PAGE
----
created: 2022-05-16T18:24:31 (UTC -05:00) tags: #good-articles source: https://blog.cleancoder.com/uncle-bob/2012/08/13/the-clean-architecture.html author:
Clean Coder Blog
Over the last several years we’ve seen a whole range of ideas regarding the architecture of systems. These include:
- Hexagonal Architecture (a.k.a. Ports and Adapters) by Alistair Cockburn and adopted by Steve Freeman, and Nat Pryce in their wonderful book Growing Object Oriented Software
- Onion Architecture by Jeffrey Palermo
- Screaming Architecture from a blog of mine last year
- DCI from James Coplien, and Trygve Reenskaug.
- BCE by Ivar Jacobson from his book Object Oriented Software Engineering: A Use-Case Driven Approach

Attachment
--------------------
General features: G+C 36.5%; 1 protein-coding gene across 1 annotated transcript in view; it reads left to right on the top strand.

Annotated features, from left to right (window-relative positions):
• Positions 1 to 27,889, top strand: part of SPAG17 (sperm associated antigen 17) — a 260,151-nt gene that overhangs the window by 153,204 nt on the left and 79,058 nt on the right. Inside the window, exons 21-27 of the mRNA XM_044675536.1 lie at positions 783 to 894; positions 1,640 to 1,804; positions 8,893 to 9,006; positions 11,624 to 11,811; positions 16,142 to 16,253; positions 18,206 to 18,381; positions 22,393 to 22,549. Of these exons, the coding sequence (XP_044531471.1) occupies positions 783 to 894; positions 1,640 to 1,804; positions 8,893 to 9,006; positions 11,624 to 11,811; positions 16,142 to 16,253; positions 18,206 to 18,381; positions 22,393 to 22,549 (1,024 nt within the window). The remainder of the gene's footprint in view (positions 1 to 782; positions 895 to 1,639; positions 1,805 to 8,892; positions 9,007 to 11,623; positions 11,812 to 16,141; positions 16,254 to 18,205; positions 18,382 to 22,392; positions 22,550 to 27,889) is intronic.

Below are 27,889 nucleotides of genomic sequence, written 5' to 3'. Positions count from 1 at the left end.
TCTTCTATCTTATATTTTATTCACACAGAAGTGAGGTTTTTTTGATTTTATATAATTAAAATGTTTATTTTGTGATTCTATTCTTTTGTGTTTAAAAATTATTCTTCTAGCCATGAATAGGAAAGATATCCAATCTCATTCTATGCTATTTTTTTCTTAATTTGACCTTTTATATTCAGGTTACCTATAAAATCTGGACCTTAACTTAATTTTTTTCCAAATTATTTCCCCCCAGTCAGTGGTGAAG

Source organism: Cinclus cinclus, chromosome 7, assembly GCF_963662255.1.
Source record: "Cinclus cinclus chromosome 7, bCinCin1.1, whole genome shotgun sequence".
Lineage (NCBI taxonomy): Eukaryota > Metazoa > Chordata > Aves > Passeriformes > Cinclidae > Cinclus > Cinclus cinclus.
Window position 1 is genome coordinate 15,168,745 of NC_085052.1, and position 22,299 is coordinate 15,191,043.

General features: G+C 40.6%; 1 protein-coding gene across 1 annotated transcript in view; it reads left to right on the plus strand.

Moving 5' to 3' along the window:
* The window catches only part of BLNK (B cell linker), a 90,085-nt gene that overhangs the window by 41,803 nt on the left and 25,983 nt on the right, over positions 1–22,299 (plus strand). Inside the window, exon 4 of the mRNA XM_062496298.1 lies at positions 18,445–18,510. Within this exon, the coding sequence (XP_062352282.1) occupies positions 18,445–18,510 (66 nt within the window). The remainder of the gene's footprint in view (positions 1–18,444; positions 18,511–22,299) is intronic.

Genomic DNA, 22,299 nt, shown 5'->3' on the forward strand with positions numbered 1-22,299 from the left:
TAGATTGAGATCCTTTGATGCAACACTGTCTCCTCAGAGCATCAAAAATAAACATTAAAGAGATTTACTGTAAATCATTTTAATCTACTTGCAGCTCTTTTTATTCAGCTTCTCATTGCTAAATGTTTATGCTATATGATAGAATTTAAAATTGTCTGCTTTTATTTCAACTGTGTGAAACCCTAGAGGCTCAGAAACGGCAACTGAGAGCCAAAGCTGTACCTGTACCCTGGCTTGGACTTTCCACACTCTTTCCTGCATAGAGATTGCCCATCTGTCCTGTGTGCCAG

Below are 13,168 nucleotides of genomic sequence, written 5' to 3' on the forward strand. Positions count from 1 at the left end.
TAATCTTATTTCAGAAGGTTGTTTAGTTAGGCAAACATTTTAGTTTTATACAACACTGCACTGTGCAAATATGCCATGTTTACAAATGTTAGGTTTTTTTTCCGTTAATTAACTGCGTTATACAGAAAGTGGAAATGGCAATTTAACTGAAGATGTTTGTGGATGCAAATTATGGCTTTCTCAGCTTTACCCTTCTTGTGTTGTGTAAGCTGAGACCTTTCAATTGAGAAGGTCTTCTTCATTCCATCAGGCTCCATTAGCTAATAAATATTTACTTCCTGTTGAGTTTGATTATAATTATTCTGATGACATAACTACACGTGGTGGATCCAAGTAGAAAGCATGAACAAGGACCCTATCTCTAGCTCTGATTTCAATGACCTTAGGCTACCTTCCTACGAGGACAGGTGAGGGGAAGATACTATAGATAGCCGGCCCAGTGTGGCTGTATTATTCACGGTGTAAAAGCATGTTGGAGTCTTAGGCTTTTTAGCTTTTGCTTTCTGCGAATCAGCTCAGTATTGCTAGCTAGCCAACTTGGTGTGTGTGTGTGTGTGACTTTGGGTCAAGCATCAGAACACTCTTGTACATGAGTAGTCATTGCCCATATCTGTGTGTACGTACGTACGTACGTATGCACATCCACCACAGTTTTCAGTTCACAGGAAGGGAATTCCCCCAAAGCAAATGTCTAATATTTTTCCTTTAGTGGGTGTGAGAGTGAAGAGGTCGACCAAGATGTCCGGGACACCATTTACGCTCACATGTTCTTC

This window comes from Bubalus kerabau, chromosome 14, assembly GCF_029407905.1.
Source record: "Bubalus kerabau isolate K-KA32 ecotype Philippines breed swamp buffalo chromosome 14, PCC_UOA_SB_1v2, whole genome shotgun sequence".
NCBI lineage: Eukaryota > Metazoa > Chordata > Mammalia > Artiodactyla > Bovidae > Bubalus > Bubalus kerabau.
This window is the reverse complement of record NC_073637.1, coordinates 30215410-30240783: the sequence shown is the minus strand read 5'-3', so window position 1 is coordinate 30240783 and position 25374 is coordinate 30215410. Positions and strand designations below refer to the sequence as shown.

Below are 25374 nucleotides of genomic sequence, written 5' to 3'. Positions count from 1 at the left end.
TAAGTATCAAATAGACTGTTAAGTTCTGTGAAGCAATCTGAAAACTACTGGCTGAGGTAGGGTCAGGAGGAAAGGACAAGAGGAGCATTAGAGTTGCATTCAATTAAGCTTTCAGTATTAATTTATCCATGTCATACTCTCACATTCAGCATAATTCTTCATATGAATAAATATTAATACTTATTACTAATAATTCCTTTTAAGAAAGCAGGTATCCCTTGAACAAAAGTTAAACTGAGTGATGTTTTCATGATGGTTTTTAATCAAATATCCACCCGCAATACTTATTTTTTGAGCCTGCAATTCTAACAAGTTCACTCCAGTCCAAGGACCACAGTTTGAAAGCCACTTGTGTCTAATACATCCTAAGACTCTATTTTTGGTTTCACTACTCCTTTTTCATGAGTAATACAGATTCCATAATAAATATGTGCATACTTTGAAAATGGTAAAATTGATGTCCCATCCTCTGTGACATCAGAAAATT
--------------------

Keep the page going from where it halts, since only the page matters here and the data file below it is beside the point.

Though these architectures all vary somewhat in their details, they are very similar. They all have the same objective, which is the separation of concerns. They all achieve this separation by dividing the software into layers. Each has at least one layer for business rules, and another for interfaces.
Each of these architectures produce systems that are:
- Independent of Frameworks. The architecture does not depend on the existence of some library of feature laden software. This allows you to use such frameworks as tools, rather than having to cram your system into their limited constraints.
- Testable. The business rules can be tested without the UI, Database, Web Server, or any other external element.
- Independent of UI. The UI can change easily, without changing the rest of the system. A Web UI could be replaced with a console UI, for example, without changing the business rules.